In the matter of Vivek Raheja, Resolution Professional, the National Company Law Appellate Tribunal (NCLAT), New Delhi held that extension of time beyond 330 days for the completion of the CIRP is permissible in exceptional cases, and that delays caused on account of the COVID-19-induced lockdown and pendency of judicial proceedings before the National Company Law Tribunal (NCLT), New Delhi, were exceptional circumstances that necessitated an extension of time to complete the CIRP.
In Bank of India and Ors. v. Mr. Bhuban Madan, the NCLAT, New Delhi held that once the claims of the creditors are filed before the resolution professional (RP), the creditors are not entitled to recover that money from the accounts of the corporate debtor, even if it has enough liquidity, during the continuation of CIRP. The NCLAT, New Delhi stated that any recoveries made, even if it is in the normal course of business, will result in unjust enrichment of a few creditors over others and is also against the provisions of S.14 of the Code.
In Ramasamy Palaniappan v. Radhakrishnan Dharmarajan and Ors., the NCLAT, Chennai held that the RP does not need to invoke Regulation 40C of the Insolvency and Bankruptcy Board of India (Insolvency Resolution Process for Corporate Persons) Regulations, 2016, which provides for exclusion of the period of lockdown from the CIRP, as a matter of routine. It can only be invoked when due to the lockdown any activity under the CIRP could not be completed within the prescribed time. The NCLAT, Chennai held that in an application for exclusion of the lockdown period made by the RP to the Adjudicating Authority, the shareholders of the corporate debtor are not necessary parties and hence do not have a right to be heard before the Adjudicating Authority. Further, the NCLAT , Chennai, relied on the Supreme Court judgment in Kalpraj Dharamshi v Kotak Investment Advisors Limited, to hold that though there might be material irregularities in the exercise of powers by the RP, as long as they have the seal of approval of the CoC, they cannot be interfered with considering the importance accorded to the commercial wisdom of the CoC under the Code.
In Lakshmi Narayan Sharma v. Punjab National Bank and Anr., the NCLAT, Chennai, held that the acknowledgement under S. 18 of the Limitation Act, 1963 (Limitation Act) does not have to be express or in any particular form, and that the "balance and security confirmation letters" executed by the guarantors of the corporate debtor are an acknowledgement of debt under S. 18 of the Limitation Act. Further the NCLAT, Chennai applied S. 19 of the Limitation Act to hold that a fresh period of limitation will start from the date of payment made by the corporate debtor on account of the outstanding debt.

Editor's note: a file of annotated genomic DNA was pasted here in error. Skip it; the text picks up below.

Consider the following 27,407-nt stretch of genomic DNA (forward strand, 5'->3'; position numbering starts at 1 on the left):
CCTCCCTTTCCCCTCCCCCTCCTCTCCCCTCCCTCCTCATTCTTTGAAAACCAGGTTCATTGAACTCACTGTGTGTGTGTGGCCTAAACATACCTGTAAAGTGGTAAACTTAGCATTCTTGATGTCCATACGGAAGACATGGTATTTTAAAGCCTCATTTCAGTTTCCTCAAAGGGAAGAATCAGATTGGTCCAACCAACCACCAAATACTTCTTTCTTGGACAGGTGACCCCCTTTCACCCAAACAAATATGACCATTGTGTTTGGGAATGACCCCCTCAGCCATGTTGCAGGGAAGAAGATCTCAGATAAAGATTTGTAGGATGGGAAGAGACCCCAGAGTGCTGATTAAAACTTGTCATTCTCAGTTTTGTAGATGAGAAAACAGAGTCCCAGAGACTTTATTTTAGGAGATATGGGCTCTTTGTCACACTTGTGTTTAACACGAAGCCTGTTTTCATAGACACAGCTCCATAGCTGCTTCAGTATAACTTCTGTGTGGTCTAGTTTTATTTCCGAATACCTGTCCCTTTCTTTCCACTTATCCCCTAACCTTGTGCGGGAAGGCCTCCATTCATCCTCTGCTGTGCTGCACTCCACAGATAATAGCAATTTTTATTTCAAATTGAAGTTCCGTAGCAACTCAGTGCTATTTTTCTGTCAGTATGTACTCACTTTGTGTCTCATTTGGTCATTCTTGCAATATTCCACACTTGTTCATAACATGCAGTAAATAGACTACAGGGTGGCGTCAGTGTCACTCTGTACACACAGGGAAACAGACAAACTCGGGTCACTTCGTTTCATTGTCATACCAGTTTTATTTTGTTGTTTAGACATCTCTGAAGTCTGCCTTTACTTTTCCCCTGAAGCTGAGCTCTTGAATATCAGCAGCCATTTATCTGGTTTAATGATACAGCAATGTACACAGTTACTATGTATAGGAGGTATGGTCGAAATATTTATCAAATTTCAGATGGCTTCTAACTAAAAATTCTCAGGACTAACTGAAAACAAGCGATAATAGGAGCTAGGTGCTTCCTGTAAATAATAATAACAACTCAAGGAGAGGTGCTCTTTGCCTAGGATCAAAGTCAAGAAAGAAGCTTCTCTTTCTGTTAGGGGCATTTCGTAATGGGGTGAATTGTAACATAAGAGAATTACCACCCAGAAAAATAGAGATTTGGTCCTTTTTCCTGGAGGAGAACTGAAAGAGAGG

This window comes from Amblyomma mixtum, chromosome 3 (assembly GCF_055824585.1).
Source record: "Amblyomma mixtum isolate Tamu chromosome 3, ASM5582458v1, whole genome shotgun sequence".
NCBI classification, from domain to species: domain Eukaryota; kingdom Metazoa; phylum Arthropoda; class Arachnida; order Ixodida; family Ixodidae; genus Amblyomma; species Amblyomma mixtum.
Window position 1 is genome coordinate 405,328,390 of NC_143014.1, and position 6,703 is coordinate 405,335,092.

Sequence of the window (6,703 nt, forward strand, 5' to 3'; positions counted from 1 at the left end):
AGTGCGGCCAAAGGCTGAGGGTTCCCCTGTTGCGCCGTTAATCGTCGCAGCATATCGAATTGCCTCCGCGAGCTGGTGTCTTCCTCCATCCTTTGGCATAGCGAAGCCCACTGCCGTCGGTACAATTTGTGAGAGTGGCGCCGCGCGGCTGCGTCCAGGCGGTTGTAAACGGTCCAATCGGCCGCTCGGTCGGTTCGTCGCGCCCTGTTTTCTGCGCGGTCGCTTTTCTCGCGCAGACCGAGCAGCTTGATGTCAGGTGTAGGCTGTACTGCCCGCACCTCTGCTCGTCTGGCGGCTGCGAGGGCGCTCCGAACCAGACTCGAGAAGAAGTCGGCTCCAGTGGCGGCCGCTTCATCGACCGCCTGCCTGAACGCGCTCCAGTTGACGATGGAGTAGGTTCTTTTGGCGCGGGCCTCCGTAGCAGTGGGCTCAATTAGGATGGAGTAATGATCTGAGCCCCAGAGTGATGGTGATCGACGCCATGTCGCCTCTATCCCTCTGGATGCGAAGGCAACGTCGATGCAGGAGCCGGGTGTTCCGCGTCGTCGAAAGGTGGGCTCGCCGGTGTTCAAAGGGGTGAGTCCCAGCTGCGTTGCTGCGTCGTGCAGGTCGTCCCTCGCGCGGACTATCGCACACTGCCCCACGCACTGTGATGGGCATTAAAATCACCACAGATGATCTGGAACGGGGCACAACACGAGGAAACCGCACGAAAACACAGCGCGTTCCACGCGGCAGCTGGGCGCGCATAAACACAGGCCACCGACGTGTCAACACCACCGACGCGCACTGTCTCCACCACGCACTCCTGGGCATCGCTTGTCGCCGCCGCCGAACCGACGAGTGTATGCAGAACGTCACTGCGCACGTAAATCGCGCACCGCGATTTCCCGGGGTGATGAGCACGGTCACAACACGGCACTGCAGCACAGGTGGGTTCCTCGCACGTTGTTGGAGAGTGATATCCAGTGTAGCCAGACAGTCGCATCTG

In Kanwar Raj Bhagat v. Gujarat Hydrocarbons and Power SEZ Limited & Another, the NCLAT, New Delhi, while relying on the decision of the NCLAT, New Delhi in State Bank of India v. Athena Energy Ventures Private Limited, held that a financial creditor can apply for initiation of the CIRP against the principal borrower even though the CIRP against the corporate guarantor in respect of the same debt has already taken place. The NCLAT, New Delhi noted that it cannot be said that the financial creditor had accepted the amount in full and final settlement of all its dues. The NCLAT, New Delhi however, noted that the right of recovery of debt of the financial creditor available against the corporate guarantor had extinguished.
In Regional Provident Commissioner, Employees Provident Fund Organisation v. Vandana Garg & Another, the NCLAT, Chennai rejected the claims of the appellant that: (i) the provident fund dues ought to be given priority over all other dues owed by the corporate debtor under a resolution plan in view of the express provision of S. 36(4)(a)(iii) of the Code and S. 11 of the Employees Provident Fund and Miscellaneous Provisions Act 1952 (EPF Act); and (ii) any resolution plan which waives off any portion of the provident fund owed by corporate debtor is in violation of S.30(2)(e) of the Code. While noting that the claims as provided under the resolution plan shall stand frozen and will be binding on the corporate debtor and its employees, members, creditors including the central government, state government or local authority, guarantors and other stakeholders, the NCLAT, Chennai also held that the question of applicability of S. 36(4)(a)(iii) of the Code arises only at the stage of the formation of liquidation estate by the liquidator and not during the formulation of the resolution plan under the CIRP. The NCLAT, Chennai also relied on the proviso to S.14B of the EPF Act, which allows the central board constituted under the EPF Act to reduce or waive off the damages levied on an establishment which is a sick industrial company.